Excessive, nay, suffocating familiarity isn't the only problem with The Croods, though it's one I'd only be interested in forgiving if there were some kind of sparkle or twist or unique personality to make it feel a bit less paint-by-numbers, and there is not. The other problem is its weird structure, in which our initial protagonist Eep starts to drift out of focus, to be finally replaced in the last act by Grug. The overall effect is that it feels like we're not even being told a story, just shown incidents out of a travelogue that happens to coincide with one character's arc. The seven characters (and a pink sloth named Belt, voiced by Sanders - a charming performance, though his Stitch is better) are tolerable rather than likable, and matter more because of what happens to them than because of who they are or what they feel.

Admittedly, plenty of what happens to them is entertaining enough: Sanders and De Micco have a good feel for the anarchic slasptick of the Looney Tunes from the '40s and especially the '50s, and The Croods certainly movie at a brisk (even annoyingly manic) pace. A very promising opening scene stages a massive multi-species race to secure a single giant egg, set to a marching band orchestration of Fleetwood Mac's "Tusk", with a spirited, cartoon messiness that is sometimes repeated by the fanciful violence littered throughout the movie. And even at the lowest ebb of story and humor, such as the stalled-out false climax where Grug and Guy have to collaborate to escape a tar bit, the film always looks damn pretty.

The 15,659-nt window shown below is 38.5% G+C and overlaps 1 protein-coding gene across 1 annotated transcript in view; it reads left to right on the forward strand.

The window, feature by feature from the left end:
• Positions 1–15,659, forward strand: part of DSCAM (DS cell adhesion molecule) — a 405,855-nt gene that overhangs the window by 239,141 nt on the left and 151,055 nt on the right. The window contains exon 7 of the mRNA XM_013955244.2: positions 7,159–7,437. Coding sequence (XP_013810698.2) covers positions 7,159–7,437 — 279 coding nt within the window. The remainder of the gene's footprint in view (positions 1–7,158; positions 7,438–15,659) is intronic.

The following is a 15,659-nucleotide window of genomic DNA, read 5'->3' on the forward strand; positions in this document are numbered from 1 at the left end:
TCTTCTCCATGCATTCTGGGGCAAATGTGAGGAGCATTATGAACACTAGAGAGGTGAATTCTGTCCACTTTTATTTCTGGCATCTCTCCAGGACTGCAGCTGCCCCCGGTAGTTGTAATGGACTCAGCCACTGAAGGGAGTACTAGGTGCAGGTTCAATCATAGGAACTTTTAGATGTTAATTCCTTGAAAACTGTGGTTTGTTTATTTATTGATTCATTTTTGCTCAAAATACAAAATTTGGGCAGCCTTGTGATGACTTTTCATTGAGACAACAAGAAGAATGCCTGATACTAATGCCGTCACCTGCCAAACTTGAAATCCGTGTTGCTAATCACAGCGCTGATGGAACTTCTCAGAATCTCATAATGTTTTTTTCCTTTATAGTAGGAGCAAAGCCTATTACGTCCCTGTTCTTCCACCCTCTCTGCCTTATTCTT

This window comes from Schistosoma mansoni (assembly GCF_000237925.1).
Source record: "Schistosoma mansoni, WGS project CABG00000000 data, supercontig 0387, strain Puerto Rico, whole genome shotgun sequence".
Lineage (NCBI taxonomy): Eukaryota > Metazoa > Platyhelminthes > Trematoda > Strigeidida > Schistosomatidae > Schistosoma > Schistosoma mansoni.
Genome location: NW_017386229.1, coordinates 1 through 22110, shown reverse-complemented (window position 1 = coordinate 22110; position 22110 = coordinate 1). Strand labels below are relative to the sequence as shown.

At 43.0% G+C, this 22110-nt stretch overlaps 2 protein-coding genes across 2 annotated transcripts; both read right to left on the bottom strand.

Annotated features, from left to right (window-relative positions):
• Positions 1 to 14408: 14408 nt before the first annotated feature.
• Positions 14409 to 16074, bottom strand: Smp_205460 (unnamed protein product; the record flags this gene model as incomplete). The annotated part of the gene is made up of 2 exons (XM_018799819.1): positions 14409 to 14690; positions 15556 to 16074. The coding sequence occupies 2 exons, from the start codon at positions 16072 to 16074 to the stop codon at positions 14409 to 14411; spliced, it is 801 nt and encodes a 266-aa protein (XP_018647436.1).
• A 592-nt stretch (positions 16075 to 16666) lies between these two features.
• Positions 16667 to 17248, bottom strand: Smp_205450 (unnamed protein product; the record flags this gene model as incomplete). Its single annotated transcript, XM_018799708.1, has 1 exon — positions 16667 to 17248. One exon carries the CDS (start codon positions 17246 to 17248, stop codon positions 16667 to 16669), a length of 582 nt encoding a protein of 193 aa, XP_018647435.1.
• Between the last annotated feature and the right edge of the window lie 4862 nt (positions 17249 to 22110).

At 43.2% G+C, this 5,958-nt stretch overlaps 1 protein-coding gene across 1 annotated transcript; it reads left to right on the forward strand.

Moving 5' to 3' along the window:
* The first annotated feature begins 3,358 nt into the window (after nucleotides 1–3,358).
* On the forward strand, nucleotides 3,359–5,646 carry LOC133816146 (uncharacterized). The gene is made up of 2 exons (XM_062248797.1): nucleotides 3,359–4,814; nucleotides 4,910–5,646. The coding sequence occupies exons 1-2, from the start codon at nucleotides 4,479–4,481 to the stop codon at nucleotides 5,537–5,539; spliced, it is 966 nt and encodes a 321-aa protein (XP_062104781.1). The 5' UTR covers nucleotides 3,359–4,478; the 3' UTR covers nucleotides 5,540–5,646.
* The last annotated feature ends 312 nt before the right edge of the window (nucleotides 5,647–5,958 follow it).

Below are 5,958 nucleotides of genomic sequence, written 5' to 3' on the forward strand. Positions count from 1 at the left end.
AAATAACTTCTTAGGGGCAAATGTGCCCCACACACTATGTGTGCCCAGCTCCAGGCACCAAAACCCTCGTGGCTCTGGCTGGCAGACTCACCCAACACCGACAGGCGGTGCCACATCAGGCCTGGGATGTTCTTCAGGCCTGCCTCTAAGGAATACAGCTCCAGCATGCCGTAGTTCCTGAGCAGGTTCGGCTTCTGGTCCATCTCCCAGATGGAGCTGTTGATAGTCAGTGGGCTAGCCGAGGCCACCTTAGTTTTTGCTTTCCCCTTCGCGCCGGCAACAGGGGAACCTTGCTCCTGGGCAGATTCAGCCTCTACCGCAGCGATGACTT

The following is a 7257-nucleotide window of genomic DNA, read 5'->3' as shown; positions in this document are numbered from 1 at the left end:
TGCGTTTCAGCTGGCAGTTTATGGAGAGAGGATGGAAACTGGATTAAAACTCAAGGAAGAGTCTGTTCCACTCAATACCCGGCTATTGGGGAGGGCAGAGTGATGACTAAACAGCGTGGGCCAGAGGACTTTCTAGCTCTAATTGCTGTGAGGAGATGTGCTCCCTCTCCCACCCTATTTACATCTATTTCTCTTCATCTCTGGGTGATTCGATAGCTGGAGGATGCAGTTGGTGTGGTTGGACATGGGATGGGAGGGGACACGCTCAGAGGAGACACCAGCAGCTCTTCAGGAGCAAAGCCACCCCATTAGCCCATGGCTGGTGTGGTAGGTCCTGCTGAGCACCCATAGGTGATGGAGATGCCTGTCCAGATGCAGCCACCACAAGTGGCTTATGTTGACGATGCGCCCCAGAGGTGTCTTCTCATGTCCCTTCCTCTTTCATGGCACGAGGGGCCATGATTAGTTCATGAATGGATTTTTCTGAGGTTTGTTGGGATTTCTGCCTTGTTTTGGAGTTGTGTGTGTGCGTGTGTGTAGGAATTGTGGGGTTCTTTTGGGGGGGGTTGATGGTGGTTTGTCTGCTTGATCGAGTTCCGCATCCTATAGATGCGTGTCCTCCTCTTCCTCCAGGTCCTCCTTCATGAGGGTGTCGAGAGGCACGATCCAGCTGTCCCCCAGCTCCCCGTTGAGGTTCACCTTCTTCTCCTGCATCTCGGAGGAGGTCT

That being said, the film taps out its variety pretty early on, and eventually has to settle for being pretty in mostly the same ways, and it's still, when all is said and done, a teen angst animated comedy grafted on a stock caveman vs. technologically advance Cro-Magnon story, and neither of those genres have much freshness left to them. It's a distraction, at best; mostly harmless but also vaguely annoying, and certainly not tender or moving or resonant in any way whatsoever.